So I already found myself on edge as I became increasingly uncomfortable with Brown’s depictions of the women he frequents. He tells us that he seeks out women of a variety of ethnicities, but to protect their anonymity he portrays them all as white brunettes, and he never shows their faces.
The effect is at odds with Brown’s attempt to show sex work in a humane light: it’s deeply dehumanizing that all the women look alike, and Brown’s assertion that this is to protect anonymity is odd (couldn’t he just… draw a different face?). As a reader predestined to empathize with Brown, I found myself taking the oppositional point of view, disagreeing with his claims because of these depictions.
A deeper problem is that Brown is rigidly unwilling to be critical of his experiences:
There is so much Brown doesn’t know and so much he doesn’t seek out. Here, he doesn’t see bruises so the woman must not be abused; elsewhere, he brushes aside concerns about human trafficking with a bizarrely facile argument that basically comes down to his belief that it would be impossible to be compelled into sex work in Canada because Canada is safe. Again, I found myself on a political bench I don’t even believe in — I know, because I have read the research, that most paid sex work in Canada is consensual — but Brown’s unwillingness to even acknowledge the potential for vulnerability among the women he frequents (even a woman who speaks no English and never consents to his touch) is deeply troubling.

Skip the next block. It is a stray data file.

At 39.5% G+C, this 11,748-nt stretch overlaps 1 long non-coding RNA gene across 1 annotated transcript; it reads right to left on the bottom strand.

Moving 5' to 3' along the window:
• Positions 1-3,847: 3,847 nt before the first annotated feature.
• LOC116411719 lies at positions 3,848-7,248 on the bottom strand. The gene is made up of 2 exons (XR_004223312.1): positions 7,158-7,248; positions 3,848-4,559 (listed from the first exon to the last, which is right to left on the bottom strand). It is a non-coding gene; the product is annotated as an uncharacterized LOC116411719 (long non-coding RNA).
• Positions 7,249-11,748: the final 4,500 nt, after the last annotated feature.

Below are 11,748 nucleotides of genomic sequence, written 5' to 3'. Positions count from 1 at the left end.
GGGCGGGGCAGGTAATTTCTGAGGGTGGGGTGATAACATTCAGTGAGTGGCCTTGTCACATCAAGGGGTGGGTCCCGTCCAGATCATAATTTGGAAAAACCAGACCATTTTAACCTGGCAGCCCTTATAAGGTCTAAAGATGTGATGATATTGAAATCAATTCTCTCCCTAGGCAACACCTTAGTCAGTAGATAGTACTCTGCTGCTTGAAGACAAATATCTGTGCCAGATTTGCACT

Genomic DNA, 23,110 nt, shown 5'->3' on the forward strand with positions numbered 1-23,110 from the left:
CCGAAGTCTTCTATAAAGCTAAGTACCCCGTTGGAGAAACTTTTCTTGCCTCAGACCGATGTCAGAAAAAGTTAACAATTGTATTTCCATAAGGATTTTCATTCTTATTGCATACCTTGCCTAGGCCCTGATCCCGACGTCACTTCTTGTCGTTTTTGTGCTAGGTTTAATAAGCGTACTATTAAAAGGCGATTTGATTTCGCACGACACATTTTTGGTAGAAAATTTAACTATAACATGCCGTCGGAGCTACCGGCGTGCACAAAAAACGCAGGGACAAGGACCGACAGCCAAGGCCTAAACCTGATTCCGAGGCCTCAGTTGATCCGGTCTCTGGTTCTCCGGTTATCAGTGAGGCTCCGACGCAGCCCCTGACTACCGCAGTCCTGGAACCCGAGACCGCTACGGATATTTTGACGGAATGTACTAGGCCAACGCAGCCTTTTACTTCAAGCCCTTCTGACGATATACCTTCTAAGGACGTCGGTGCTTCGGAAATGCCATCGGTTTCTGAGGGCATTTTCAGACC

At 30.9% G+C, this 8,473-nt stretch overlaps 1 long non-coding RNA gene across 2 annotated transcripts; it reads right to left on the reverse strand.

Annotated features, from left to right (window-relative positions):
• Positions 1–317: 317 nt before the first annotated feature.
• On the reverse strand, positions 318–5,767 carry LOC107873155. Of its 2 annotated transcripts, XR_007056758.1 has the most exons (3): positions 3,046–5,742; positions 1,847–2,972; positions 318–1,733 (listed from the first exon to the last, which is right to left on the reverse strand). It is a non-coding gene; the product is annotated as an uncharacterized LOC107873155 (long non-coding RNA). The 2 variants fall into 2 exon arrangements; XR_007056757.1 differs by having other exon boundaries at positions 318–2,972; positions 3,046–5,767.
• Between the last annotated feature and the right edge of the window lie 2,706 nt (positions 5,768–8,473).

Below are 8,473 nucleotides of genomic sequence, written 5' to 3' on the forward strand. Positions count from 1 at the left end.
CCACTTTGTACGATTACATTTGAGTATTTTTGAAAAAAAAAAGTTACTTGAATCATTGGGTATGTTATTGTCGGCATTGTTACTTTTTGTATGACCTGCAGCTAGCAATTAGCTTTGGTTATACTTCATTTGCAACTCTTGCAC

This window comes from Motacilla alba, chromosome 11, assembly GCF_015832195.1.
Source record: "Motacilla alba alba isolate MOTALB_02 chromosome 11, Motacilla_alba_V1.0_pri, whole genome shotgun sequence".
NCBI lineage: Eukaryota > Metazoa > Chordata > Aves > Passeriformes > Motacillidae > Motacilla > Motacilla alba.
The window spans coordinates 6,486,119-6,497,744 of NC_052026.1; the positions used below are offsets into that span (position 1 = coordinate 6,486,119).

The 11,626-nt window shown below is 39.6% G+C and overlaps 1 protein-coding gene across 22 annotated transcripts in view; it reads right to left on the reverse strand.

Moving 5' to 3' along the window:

And then we have scenes like this:
This series of panels is horrifying. Brown suspects the woman is underage, knows he is causing her pain, is sexually gratified by the pain, and still waits until he has orgasmed to end the interaction. Throughout scenes like this one and the scenes of questionable or non-existant consent, Brown’s interest in his own pleasure and in getting what he has paid for is primary. These aren’t women; they are fetish objects.
The truth is, there’s a fundamental misogyny at the heart of Paying For It that distanced me from Brown’s argument even when I was primed to agree with it. No matter what he claims about the restraints of “possessive monogamy,” the way he treats the women he pays for sex is no improvement. The result was that I didn’t see how to agree with Brown and feel okay, so I disagreed with Brown vehemently — and very nearly lost part of myself.
Critical thinking is hard. I see why Brown resists it.
I didn’t stay on the oppositional side, by the way. I read widely about all sorts of issues, and many thoughtful texts about sex work cleansed my palate and helped me rediscover my liberal ideologies: my problem is not with sex work, it’s with bad johns like Brown. And I’m not the only one with thoughts about Paying For It. James Franco, for example, sort of has all kinds of things to say about it before he gets distracted, and he’s way more famous than me. Maybe all I’ve revealed here is my latent prudery — I don’t know.
But what I want to think is that Paying For It reminded me that art has the power to change minds, and not always in the ways you might expect. And sometimes, you have to work hard to put yourself back together again.